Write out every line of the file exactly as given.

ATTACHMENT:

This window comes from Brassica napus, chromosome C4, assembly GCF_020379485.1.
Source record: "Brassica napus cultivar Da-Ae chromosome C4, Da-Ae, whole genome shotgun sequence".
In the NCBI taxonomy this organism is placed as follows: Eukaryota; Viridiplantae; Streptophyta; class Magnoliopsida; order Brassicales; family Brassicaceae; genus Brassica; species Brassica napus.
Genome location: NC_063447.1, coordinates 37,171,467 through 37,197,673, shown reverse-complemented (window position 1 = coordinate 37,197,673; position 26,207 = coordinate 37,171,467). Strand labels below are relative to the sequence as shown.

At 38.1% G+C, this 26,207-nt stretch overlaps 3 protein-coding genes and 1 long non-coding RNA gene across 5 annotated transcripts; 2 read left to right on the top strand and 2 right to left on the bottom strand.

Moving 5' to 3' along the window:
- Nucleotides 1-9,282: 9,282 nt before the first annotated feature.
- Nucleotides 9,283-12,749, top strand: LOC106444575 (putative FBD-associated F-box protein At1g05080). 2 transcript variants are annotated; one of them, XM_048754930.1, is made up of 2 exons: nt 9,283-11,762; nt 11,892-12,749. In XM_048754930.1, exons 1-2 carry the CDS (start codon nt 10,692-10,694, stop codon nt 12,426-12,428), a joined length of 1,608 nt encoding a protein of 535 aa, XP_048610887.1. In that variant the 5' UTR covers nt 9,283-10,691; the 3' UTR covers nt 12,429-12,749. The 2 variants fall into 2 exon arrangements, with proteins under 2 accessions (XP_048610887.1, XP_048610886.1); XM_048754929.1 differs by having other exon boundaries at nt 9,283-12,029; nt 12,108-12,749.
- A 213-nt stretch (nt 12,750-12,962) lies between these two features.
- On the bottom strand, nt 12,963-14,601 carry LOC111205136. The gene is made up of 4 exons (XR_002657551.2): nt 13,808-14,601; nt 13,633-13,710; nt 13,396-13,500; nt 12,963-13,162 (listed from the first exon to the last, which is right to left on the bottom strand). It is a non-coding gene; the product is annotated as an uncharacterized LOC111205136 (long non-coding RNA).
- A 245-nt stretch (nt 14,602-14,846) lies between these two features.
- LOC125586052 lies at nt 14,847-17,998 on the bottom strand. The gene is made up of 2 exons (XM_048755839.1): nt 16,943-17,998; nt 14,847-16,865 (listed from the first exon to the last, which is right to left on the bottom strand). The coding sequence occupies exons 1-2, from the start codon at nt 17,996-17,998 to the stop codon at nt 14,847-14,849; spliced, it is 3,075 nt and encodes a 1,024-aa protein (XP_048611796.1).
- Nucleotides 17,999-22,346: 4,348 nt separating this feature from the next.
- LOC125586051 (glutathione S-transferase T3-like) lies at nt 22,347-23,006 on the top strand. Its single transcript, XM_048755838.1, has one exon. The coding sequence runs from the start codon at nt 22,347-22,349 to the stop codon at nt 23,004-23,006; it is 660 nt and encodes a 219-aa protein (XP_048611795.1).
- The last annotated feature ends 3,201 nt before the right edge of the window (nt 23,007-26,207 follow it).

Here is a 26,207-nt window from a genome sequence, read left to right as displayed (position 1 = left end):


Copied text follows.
This window comes from Brassica napus, chromosome C4, assembly GCF_020379485.1.
Source record: "Brassica napus cultivar Da-Ae chromosome C4, Da-Ae, whole genome shotgun sequence".
In the NCBI taxonomy this organism is placed as follows: Eukaryota; Viridiplantae; Streptophyta; class Magnoliopsida; order Brassicales; family Brassicaceae; genus Brassica; species Brassica napus.
Genome location: NC_063447.1, coordinates 37,171,467 through 37,197,673, shown reverse-complemented (window position 1 = coordinate 37,197,673; position 26,207 = coordinate 37,171,467). Strand labels below are relative to the sequence as shown.

At 38.1% G+C, this 26,207-nt stretch overlaps 3 protein-coding genes and 1 long non-coding RNA gene across 5 annotated transcripts; 2 read left to right on the top strand and 2 right to left on the bottom strand.

Moving 5' to 3' along the window:
- Nucleotides 1-9,282: 9,282 nt before the first annotated feature.
- Nucleotides 9,283-12,749, top strand: LOC106444575 (putative FBD-associated F-box protein At1g05080). 2 transcript variants are annotated; one of them, XM_048754930.1, is made up of 2 exons: nt 9,283-11,762; nt 11,892-12,749. In XM_048754930.1, exons 1-2 carry the CDS (start codon nt 10,692-10,694, stop codon nt 12,426-12,428), a joined length of 1,608 nt encoding a protein of 535 aa, XP_048610887.1. In that variant the 5' UTR covers nt 9,283-10,691; the 3' UTR covers nt 12,429-12,749. The 2 variants fall into 2 exon arrangements, with proteins under 2 accessions (XP_048610887.1, XP_048610886.1); XM_048754929.1 differs by having other exon boundaries at nt 9,283-12,029; nt 12,108-12,749.
- A 213-nt stretch (nt 12,750-12,962) lies between these two features.
- On the bottom strand, nt 12,963-14,601 carry LOC111205136. The gene is made up of 4 exons (XR_002657551.2): nt 13,808-14,601; nt 13,633-13,710; nt 13,396-13,500; nt 12,963-13,162 (listed from the first exon to the last, which is right to left on the bottom strand). It is a non-coding gene; the product is annotated as an uncharacterized LOC111205136 (long non-coding RNA).
- A 245-nt stretch (nt 14,602-14,846) lies between these two features.
- LOC125586052 lies at nt 14,847-17,998 on the bottom strand. The gene is made up of 2 exons (XM_048755839.1): nt 16,943-17,998; nt 14,847-16,865 (listed from the first exon to the last, which is right to left on the bottom strand). The coding sequence occupies exons 1-2, from the start codon at nt 17,996-17,998 to the stop codon at nt 14,847-14,849; spliced, it is 3,075 nt and encodes a 1,024-aa protein (XP_048611796.1).
- Nucleotides 17,999-22,346: 4,348 nt separating this feature from the next.
- LOC125586051 (glutathione S-transferase T3-like) lies at nt 22,347-23,006 on the top strand. Its single transcript, XM_048755838.1, has one exon. The coding sequence runs from the start codon at nt 22,347-22,349 to the stop codon at nt 23,004-23,006; it is 660 nt and encodes a 219-aa protein (XP_048611795.1).
- The last annotated feature ends 3,201 nt before the right edge of the window (nt 23,007-26,207 follow it).

Here is a 26,207-nt window from a genome sequence, read left to right as displayed (position 1 = left end):